Green had played baseball here in former seasons and was highly regarded. He had played at Iowa State College and made a name for himself. Local ball fans, and there were a lot of them, were united in urging Greene to come here and enter business-and also take over management of Rock Rapids' baseball efforts.
Rock Rapids' 1902 ballteam, "The Browns" were competing in fast company. In the league were LeMars, Sioux City, Sioux Falls, Sheldon, Pipestone and Flandreau. The season opened on a very disappointing note. The Browns were getting beat in practically all their games. In their first pair of games with Sioux City they lost 12 to 3 and 4 to 2. Later they made a little improvement and won from Sioux City 6 to 5; from Sioux Falls, 4 to 3 and 7 to 3; and they beat Sheldon 11 to 9.
By late July everyone was disappointed about the showing the Browns were making-in spite of the management and playing of Greene, so a public meeting was held-and it was decided to go out and hire enough players to win the league. Fans were dispatched to Des Moines, Algona, Sioux City-and up to Flandreau to hire players and get on the winning track.
One of the better players hired by the Browns was an Indian, George Shellafo, from Flandreau. He was an outstanding shortstop and he added greatly to the power of the local nine. Shellafo, it was reported, was disenchanted with the Flandreau set up. Flandreau had gone east and hired practically the entire Princeton College team. They were referred to as the "eastern millionaires."
Rock Rapids also hired a pitcher by the name of Thomas and his catcher named Snook. This acquisition caused a lot of trouble. By mid-August Thomas had been suspended for drunkenness and Snook for drunkenness and insulting " respectable married lady of Rock Rapids."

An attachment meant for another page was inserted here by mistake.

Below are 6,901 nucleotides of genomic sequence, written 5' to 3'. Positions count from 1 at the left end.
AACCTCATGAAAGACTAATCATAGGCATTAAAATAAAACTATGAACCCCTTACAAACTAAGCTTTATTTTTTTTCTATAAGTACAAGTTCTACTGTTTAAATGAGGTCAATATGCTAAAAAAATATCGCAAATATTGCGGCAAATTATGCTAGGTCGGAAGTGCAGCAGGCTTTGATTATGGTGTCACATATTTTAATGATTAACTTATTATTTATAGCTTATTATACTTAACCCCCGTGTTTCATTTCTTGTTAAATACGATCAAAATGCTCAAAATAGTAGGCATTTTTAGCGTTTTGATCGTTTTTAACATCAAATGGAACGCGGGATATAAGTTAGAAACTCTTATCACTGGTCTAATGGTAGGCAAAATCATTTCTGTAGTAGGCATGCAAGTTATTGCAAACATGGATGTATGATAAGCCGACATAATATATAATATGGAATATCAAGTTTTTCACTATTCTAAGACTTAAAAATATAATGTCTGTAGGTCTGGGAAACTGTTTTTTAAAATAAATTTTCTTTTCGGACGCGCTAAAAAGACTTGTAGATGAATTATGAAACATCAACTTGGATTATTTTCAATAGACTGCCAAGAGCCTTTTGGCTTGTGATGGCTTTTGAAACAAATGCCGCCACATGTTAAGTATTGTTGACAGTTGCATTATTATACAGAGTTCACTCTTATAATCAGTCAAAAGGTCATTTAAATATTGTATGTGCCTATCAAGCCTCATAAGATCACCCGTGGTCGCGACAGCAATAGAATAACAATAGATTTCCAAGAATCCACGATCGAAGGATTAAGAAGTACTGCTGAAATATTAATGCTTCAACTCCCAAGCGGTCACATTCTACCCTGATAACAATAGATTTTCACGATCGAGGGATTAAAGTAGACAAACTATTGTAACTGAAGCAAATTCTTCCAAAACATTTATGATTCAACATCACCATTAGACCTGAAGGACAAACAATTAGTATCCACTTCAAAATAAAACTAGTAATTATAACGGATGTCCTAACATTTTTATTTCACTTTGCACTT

Rock Rapids won its last game of the season by defeating Flandreau 3 to 2-but the Flandreau team won the league championship. It was announced on September 18 that Greene had returned to Rock Rapids with the close of the baseball season and some of the players had come back with him. Others had returned to college or had gone south for the winter. There was an argument whether Rock Rapids should field another professional team the next year or not.
The high feelings which accompanied some of these games was demonstrated by reports of a mid-season contest here. The Browns were getting the worst of the play, and the fans decided that the officials were not giving the local boys a fair shake. Things finally got so hot that "Billy" Junkin, the postmaster and a partner with W. G. Smith in the Reporter, rushed onto the field at the head of a large number of fans and beat up on the umpire. He reported later that he was sorry for his actions-and the editor of the Review said that Junkin's actions were not to be condoned, but the umpire had it coming.